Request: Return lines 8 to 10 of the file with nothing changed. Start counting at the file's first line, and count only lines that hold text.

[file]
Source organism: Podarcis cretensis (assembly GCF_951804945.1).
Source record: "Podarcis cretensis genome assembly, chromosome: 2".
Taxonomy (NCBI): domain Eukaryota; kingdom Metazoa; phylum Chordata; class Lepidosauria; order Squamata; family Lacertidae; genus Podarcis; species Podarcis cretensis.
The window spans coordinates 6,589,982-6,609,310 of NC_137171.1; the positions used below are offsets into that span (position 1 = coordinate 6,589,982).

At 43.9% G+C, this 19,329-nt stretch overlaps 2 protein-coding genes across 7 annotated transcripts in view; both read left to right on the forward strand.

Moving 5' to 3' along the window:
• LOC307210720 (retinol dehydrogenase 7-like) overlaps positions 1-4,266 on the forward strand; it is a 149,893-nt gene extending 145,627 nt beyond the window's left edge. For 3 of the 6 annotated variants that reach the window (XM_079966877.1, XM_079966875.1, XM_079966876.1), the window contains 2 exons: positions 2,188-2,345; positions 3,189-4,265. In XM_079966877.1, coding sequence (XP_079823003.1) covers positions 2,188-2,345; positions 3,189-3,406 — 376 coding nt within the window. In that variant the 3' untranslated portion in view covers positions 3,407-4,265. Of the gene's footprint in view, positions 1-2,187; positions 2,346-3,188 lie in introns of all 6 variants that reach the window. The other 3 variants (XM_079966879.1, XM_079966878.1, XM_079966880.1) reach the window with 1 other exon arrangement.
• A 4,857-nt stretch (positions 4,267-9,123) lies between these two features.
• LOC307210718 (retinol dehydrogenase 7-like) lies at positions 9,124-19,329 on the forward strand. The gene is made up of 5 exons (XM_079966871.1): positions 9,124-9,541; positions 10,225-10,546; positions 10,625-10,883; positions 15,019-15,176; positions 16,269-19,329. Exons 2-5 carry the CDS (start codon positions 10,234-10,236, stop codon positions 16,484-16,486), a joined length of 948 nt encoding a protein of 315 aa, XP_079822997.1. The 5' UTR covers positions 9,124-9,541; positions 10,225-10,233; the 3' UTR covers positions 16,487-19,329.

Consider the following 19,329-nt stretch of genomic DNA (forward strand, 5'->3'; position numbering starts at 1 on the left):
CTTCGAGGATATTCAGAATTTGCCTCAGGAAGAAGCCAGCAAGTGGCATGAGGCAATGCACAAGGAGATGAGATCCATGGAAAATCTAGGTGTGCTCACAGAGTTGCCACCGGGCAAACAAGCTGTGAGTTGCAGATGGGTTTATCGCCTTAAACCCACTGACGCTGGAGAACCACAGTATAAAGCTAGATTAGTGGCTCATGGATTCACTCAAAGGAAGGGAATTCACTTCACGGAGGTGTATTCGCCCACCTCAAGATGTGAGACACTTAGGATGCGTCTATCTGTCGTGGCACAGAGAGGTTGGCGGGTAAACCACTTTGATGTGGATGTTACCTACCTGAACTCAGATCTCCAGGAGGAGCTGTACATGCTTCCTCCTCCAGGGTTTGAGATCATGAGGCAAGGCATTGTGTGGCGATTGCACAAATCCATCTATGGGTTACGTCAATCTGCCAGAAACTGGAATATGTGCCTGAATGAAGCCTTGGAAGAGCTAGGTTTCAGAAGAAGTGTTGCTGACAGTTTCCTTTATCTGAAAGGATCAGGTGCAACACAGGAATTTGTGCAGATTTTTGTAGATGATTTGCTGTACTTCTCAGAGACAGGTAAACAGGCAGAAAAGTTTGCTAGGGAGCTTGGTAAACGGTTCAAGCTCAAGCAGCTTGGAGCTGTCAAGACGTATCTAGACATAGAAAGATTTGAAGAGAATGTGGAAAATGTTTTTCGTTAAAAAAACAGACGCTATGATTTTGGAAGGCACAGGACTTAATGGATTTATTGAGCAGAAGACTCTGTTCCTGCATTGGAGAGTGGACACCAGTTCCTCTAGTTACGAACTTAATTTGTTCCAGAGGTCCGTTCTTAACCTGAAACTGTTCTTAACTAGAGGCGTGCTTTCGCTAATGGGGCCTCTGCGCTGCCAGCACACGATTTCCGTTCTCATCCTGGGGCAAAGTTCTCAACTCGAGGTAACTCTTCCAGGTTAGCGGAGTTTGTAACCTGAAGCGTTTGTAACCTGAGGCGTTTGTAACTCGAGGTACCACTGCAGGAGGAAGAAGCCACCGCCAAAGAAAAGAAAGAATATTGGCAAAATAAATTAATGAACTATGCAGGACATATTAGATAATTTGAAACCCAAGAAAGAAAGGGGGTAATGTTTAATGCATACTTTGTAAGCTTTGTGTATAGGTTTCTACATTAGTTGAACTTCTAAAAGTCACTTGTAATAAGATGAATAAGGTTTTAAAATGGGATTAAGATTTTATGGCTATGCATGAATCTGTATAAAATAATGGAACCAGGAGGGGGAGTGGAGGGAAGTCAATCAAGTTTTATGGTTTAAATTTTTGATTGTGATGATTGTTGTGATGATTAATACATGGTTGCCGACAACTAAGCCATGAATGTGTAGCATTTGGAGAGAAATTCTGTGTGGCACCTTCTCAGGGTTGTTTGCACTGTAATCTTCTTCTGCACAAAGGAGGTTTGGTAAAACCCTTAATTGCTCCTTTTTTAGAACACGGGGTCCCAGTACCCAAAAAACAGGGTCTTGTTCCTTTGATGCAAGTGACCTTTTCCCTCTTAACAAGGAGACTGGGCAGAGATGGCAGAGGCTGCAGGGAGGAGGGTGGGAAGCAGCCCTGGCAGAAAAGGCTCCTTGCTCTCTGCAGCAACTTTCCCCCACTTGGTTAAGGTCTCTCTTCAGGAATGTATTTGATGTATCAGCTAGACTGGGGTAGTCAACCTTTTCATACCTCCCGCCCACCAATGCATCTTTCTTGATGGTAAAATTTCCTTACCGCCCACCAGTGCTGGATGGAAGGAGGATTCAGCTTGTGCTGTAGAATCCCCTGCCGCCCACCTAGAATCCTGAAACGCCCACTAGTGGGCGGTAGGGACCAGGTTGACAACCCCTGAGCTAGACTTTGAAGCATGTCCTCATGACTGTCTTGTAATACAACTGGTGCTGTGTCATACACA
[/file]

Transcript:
• A 4,857-nt stretch (positions 4,267-9,123) lies between these two features.
• LOC307210718 (retinol dehydrogenase 7-like) lies at positions 9,124-19,329 on the forward strand. The gene is made up of 5 exons (XM_079966871.1): positions 9,124-9,541; positions 10,225-10,546; positions 10,625-10,883; positions 15,019-15,176; positions 16,269-19,329. Exons 2-5 carry the CDS (start codon positions 10,234-10,236, stop codon positions 16,484-16,486), a joined length of 948 nt encoding a protein of 315 aa, XP_079822997.1. The 5' UTR covers positions 9,124-9,541; positions 10,225-10,233; the 3' UTR covers positions 16,487-19,329.

Consider the following 19,329-nt stretch of genomic DNA (forward strand, 5'->3'; position numbering starts at 1 on the left):